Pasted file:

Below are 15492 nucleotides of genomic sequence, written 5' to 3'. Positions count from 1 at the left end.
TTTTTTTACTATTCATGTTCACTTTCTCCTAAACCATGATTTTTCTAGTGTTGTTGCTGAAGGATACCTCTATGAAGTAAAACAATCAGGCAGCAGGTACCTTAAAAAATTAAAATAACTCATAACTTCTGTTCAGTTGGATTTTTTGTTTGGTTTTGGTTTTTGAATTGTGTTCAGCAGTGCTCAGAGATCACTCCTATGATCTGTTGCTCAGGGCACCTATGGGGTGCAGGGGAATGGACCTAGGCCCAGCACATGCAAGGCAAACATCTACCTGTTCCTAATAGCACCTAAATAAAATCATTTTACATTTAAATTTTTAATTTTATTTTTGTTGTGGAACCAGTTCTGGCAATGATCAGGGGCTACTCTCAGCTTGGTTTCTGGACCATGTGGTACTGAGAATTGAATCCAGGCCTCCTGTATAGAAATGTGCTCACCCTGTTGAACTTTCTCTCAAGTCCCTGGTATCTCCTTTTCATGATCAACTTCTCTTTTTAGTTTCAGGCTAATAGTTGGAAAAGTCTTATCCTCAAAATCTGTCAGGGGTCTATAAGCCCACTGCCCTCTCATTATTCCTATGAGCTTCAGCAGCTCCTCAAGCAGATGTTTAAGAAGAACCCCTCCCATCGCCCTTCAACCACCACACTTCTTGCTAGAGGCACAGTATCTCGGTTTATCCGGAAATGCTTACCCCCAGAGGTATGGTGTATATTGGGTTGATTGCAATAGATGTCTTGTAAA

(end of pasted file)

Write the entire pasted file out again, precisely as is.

Below are 15492 nucleotides of genomic sequence, written 5' to 3'. Positions count from 1 at the left end.
TTTTTTTACTATTCATGTTCACTTTCTCCTAAACCATGATTTTTCTAGTGTTGTTGCTGAAGGATACCTCTATGAAGTAAAACAATCAGGCAGCAGGTACCTTAAAAAATTAAAATAACTCATAACTTCTGTTCAGTTGGATTTTTTGTTTGGTTTTGGTTTTTGAATTGTGTTCAGCAGTGCTCAGAGATCACTCCTATGATCTGTTGCTCAGGGCACCTATGGGGTGCAGGGGAATGGACCTAGGCCCAGCACATGCAAGGCAAACATCTACCTGTTCCTAATAGCACCTAAATAAAATCATTTTACATTTAAATTTTTAATTTTATTTTTGTTGTGGAACCAGTTCTGGCAATGATCAGGGGCTACTCTCAGCTTGGTTTCTGGACCATGTGGTACTGAGAATTGAATCCAGGCCTCCTGTATAGAAATGTGCTCACCCTGTTGAACTTTCTCTCAAGTCCCTGGTATCTCCTTTTCATGATCAACTTCTCTTTTTAGTTTCAGGCTAATAGTTGGAAAAGTCTTATCCTCAAAATCTGTCAGGGGTCTATAAGCCCACTGCCCTCTCATTATTCCTATGAGCTTCAGCAGCTCCTCAAGCAGATGTTTAAGAAGAACCCCTCCCATCGCCCTTCAACCACCACACTTCTTGCTAGAGGCACAGTATCTCGGTTTATCCGGAAATGCTTACCCCCAGAGGTATGGTGTATATTGGGTTGATTGCAATAGATGTCTTGTAAA